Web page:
On June 15th, I looked at this area of space with the same telescope setup as the prior night, but this time using the Barlow lens to double the magnification.

Click for full-sized sketch.

In this sketch, HIP60224 is the brightest dot, and the unnamed 10.35 star is below it on an angle to the right.  These two, I saw very easily.  What was not easy were the three other stars drawn to their right and above.  I cannot emphasize enough how difficult it was to see these.  I had to use my peripheral vision and stare at the area several times over.  Vibrations in the telescope and atmospheric distortions were obvious.  These stars were clearly at the limits of both my equipment and my own visual abilities, within my light polluted sky.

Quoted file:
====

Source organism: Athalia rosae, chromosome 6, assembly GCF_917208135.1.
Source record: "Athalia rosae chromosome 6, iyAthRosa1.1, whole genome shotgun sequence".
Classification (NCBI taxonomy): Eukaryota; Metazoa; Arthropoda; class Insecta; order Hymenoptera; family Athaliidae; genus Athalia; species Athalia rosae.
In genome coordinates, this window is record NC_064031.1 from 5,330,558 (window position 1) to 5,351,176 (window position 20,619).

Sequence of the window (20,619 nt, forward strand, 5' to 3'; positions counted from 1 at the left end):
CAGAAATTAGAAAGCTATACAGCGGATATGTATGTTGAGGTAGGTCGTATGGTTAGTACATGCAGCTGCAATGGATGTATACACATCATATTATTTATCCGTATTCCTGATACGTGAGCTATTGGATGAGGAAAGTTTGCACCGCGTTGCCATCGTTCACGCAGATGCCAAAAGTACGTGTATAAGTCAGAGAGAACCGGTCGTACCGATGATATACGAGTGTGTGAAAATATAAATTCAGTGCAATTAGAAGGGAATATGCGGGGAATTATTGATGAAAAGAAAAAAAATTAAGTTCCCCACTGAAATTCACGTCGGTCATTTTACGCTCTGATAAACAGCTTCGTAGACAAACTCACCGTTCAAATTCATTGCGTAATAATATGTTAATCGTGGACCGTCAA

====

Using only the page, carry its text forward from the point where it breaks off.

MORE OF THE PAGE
In hindsight, I think those three stars are too far to the left of M61 to be near the galaxy’s core or even possibly the supernova.  Thus my exploration for M61, at least in 2020, has come to an end.  The supernova is now too faint and should disappear soon.

As a side trek, since I already had my Barlow and virtual sketchpad available, I decided to look one last time at c.Vir.  Interestingly, I clearly saw a third star next to the earlier pair of two:

Click for full-sized sketch.

The top star of the original two-pair is listed as magnitude 10.05.  I assume this third star is at least magnitude 12, maybe higher.  It was fainter than the other two, though that doesn’t quite come through in the sketch.

Although I did not find M61 or the supernova, it was a lot of fun trying.  And hopefully, I started to learn techniques that will help me to find and sketch other deep sky objects.

For those that made it to the end of this post, thank you very much for reading all the way through!

Sketching the Stars – M3 Globular Cluster

Click for full-sized drawing.

June 16th, 2020, 11:25 p.m. local time